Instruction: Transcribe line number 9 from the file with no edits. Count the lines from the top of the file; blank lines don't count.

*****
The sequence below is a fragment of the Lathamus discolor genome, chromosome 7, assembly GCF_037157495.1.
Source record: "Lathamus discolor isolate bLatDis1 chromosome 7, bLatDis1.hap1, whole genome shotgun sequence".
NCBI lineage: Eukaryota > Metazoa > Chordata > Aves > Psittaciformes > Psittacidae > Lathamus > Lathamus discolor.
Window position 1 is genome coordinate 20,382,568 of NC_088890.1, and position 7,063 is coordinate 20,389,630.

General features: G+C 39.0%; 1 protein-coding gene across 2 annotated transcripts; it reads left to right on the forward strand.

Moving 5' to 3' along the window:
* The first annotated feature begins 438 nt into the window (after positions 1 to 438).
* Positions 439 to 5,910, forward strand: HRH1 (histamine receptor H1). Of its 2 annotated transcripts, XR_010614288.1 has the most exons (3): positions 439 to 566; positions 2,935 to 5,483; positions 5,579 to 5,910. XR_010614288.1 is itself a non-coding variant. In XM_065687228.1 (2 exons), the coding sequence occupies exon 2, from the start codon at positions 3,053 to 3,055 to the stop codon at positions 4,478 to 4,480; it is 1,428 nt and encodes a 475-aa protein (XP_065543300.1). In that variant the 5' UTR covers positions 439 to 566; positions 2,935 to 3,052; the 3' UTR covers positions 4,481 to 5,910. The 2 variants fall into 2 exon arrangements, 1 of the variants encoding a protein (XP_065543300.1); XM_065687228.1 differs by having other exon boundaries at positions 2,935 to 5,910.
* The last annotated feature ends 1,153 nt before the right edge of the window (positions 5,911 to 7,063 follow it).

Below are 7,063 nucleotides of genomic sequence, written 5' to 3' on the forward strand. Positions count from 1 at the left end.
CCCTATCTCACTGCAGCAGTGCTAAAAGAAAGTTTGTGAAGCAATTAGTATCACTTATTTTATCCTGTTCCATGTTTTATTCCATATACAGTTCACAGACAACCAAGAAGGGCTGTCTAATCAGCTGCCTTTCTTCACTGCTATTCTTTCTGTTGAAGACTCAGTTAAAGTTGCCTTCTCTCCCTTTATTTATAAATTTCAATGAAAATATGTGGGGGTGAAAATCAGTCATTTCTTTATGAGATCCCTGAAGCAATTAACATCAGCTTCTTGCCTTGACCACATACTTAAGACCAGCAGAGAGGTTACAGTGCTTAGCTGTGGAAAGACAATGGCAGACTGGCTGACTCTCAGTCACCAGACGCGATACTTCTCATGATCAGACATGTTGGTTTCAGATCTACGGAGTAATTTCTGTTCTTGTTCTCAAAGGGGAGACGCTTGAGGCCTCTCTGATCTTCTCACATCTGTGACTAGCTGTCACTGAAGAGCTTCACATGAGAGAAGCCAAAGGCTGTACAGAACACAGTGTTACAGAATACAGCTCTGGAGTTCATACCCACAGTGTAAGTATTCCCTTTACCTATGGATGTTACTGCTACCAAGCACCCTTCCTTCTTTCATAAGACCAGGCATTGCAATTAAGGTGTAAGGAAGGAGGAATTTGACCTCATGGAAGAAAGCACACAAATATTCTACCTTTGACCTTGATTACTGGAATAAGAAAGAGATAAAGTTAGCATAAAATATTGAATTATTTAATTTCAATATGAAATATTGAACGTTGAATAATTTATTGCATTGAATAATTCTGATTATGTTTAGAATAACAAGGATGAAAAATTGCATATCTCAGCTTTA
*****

* The last annotated feature ends 1,153 nt before the right edge of the window (positions 5,911 to 7,063 follow it).